"The carbon capture sector is a priority for the UK Government and we are progressing at pace and investing up to £20 billion over the next 20 years to help decarbonise our industries."
Scotland Office minister Mr Lamont said Scotland’s green energy potential was “at the heart” of the UK Government’s plans to deliver energy security, drive investment and grow the economy by developing clean domestic power sources.
He said: “From the carbon capture sector, where we are progressing at pace and investing up to £20bn to help decarbonise our industries, to offshore wind, funding for low-carbon hydrogen projects and making the Contracts for Difference round an annual event, Scotland is a key part of the UK’s net zero plans and helping to boost economic growth through green jobs.”
The UK Government has set an ambition for 10GW of hydrogen production by 2030 and said Scotland would be central to those plans.
Four of the first 15 projects to be given a share of the £240 million Net Zero Hydrogen Fund (NZHF) to develop new low carbon hydrogen production plants are in Scotland, it was announced on Thursday.
UK energy security and net zero minister Graham Stuart said: “Scotland will be at the heart of our plans to power up Britain as we support its development of new homegrown technologies of the future. Today’s announcement will create opportunities for Scottish businesses to export their expertise around the world and set the standard for a clean, secure and prosperous future.”
Scotland’s winning NZHF projects are Statera, based in Kintore, which plans to develop a 3GW, grid-connected, electrolytic hydrogen project that aims to use excess wind power in Scotland to produce low-carbon, green hydrogen and supply it to the UK’s most carbon intensive industrial clusters through existing gas transmission pipelines.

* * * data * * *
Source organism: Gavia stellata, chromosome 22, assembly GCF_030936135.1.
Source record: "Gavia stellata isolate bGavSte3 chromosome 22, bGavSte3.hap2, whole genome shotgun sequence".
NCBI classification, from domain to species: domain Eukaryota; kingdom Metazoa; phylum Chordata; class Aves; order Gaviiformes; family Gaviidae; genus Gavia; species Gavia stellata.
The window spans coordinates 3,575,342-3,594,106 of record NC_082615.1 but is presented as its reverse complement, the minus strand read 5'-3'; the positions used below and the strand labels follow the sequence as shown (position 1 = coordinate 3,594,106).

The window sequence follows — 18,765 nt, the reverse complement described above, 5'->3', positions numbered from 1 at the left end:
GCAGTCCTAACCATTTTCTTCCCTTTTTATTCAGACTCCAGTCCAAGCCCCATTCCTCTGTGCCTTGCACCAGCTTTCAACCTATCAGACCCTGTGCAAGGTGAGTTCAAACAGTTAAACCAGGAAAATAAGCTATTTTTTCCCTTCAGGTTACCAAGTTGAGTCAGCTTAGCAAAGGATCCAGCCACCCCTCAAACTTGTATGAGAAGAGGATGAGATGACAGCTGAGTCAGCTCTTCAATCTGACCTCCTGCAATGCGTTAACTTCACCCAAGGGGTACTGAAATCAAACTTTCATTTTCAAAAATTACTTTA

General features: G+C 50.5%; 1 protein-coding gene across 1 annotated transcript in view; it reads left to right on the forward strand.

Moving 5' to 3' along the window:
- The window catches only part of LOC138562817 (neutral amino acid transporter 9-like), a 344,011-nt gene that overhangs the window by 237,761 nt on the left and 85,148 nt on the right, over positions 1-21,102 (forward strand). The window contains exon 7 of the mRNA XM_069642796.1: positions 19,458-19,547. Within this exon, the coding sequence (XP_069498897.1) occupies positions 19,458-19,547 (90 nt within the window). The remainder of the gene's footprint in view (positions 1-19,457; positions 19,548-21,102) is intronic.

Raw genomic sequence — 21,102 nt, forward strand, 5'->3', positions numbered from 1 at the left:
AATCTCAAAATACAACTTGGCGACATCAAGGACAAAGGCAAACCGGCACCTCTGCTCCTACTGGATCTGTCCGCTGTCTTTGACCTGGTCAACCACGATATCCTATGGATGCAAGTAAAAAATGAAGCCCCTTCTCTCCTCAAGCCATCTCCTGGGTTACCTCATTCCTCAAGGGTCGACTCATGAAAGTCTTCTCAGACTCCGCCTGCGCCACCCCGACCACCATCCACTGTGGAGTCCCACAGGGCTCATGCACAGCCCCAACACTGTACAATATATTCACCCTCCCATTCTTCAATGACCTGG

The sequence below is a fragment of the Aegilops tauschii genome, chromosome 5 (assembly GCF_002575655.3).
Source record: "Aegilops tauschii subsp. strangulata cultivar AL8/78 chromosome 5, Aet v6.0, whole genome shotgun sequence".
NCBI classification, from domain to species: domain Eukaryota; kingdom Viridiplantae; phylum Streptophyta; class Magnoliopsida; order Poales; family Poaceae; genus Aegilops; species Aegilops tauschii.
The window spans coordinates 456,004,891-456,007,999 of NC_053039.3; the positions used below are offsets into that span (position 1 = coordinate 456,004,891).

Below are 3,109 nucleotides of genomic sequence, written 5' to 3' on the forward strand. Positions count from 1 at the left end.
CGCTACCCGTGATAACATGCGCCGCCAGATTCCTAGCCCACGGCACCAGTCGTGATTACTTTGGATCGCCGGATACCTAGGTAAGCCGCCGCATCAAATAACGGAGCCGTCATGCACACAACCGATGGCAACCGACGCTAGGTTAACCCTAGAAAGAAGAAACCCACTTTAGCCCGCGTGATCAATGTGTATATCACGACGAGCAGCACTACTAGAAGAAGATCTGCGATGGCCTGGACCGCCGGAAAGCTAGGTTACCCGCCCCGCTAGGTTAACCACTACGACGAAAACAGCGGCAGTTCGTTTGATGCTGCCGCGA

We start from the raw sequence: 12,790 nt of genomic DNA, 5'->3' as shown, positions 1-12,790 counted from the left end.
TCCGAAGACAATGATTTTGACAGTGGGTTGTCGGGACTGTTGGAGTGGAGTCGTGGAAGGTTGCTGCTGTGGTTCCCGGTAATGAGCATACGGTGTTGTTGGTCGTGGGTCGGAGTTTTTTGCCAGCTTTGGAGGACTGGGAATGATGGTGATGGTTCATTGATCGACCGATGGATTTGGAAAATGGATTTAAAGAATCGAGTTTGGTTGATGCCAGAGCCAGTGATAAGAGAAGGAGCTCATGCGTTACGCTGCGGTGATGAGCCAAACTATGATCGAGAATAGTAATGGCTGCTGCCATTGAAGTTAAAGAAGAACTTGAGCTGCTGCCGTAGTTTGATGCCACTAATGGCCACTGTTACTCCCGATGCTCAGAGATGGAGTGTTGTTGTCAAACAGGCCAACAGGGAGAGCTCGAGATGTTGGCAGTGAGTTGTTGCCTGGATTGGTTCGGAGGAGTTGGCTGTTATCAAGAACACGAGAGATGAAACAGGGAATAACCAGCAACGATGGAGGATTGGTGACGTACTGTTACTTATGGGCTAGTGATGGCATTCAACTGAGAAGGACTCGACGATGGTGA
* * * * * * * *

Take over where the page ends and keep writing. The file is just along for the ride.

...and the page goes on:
Meanwhile, Octopus Energy’s Lanarkshire Green Hydrogen project plans to deploy 15MW of electrolysis directly connected to an onshore wind farm to produce more than 3.5 tonnes per day of green hydrogen.
The other winning projects are Falck Renewables, which plans to develop its Knockshinnoch Green Hydrogen Hub Project, and Getech, which aims to build a major green hydrogen hub in Inverness that will produce, store and dispense green hydrogen – upwards of ten tonnes a day over time.
Energy security secretary Grant Shapps has also launched a £160m fund for projects to build the port infrastructure needed to support further floating offshore wind power. It came as the UK Government refused to commit to stopping the development of the Rosebank oil and gas field north of the Shetland Islands.
It is the largest such field in the North Sea area, capable of producing 69,000 barrels of oil and 44 million cubic feet of gas per day.
When asked by Labour’s Richard Burgon whether the Conservatives would use their powers to halt development, climate change minister Graham Stuart insisted fossil fuels would still be required for decades to come and that it was better to produce gas on the UK Continental Shelf than import it from other countries.
Critics of the Rosebank development have said Equinor, a Norwegian oil giant, is under no obligation to sell its oil and gas to the UK and will do so to the highest bidder.